Netflix Japan Calls Gwangju Democratization Movement a ‘Riot’ | Be Korea-savvy

Netflix Japan Calls Gwangju Democratization Movement a ‘Riot’

This photo released by Showbox is a scene from “A Taxi Driver.”

This photo released by Showbox is a scene from “A Taxi Driver.”

SEOUL, July 21 (Korea Bizwire)The Japanese unit of the U.S. streaming giant Netflix is at the center of criticism after calling South Korea’s Gwangju Democratization Movement a ‘riot’ during its introduction of South Korean film “A Taxi Driver.”

The 2017 box-office hit tells the story of a Seoul taxi driver who happens to take German reporter to Gwangju, some 330 kilometers south of Seoul, for a large offer of money and witnesses the horrors of the bloody military crackdown on the uprising on May 18, 1980.

Netflix Japan currently introduces the movie as the journey of a taxi driver who heads to Gwangju with a German reporter tasked with covering the ‘riot’.

“They do not know yet, if this is a life-changing moment. A touching film based on a true story,” the introduction continues.

“A riot has turned the street into hell. Even he sometimes thought of making a U-turn. But then again, he is reminded of the people who are risking their lives to fight,” another introduction says.

The word ‘riot’ is used In both introductions.

The Gwangju pro-democracy uprising was recognized by the South Korean government as a democratization movement in 1996. The spirit of the movement has since had a significant impact on countries worldwide.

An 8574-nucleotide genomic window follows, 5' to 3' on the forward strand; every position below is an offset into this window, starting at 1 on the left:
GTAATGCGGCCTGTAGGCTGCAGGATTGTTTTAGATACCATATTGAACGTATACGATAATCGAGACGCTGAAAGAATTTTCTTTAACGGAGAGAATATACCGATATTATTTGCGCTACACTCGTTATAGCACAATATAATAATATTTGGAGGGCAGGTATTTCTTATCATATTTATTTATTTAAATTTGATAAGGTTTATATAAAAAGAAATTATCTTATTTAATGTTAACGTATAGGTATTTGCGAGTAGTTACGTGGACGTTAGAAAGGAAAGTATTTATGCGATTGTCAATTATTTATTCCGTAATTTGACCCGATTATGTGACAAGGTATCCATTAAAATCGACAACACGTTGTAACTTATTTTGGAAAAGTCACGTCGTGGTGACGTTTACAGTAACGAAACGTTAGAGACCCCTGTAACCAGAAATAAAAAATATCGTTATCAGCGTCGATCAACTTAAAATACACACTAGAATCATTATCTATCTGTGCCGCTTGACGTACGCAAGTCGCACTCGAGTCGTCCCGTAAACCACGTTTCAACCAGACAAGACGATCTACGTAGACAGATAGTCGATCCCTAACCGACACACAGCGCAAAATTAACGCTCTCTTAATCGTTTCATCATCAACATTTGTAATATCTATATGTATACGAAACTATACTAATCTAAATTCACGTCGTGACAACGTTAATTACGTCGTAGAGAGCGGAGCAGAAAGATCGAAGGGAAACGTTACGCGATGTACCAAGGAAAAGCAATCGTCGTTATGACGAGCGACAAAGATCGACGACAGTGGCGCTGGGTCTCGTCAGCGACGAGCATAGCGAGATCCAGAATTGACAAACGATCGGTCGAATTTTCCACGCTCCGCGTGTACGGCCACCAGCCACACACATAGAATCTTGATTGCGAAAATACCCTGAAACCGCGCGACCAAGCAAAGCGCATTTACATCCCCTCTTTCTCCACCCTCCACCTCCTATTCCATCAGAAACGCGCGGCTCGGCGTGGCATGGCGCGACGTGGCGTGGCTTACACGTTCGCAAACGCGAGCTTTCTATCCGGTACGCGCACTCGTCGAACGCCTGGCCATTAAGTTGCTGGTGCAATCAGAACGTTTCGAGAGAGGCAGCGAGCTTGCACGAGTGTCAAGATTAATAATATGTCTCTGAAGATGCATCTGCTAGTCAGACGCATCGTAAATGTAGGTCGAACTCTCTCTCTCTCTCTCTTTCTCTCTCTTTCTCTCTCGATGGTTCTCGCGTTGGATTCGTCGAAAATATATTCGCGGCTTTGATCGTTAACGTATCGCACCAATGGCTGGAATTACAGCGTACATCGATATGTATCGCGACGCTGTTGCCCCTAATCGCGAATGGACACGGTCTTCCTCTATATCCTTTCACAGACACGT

“A Taxi Driver” was screened in the streets of Hong Kong during the pro-democracy movement last year, showing how it works as a symbol of democracy overseas.

Calling the movement a ‘riot’ on Netflix Japan continues to enrage many Japanese netizens.

“You call the Gwangju Democratization Movement a ‘riot’. What are you guys thinking? You’re literally spitting on history. Apologize,” a Japanese netizen said online.

“A ‘riot’ is how the military government saw the movement, and the movie tries to go against that. What you’re doing is an insult to the film,” another Japanese netizen added.

Netflix in anglophone countries describes the movement as ‘civil unrest’. Some experts argue that the problem might have stemmed while translating the original English introduction into Japanese.

H. M. Kang (

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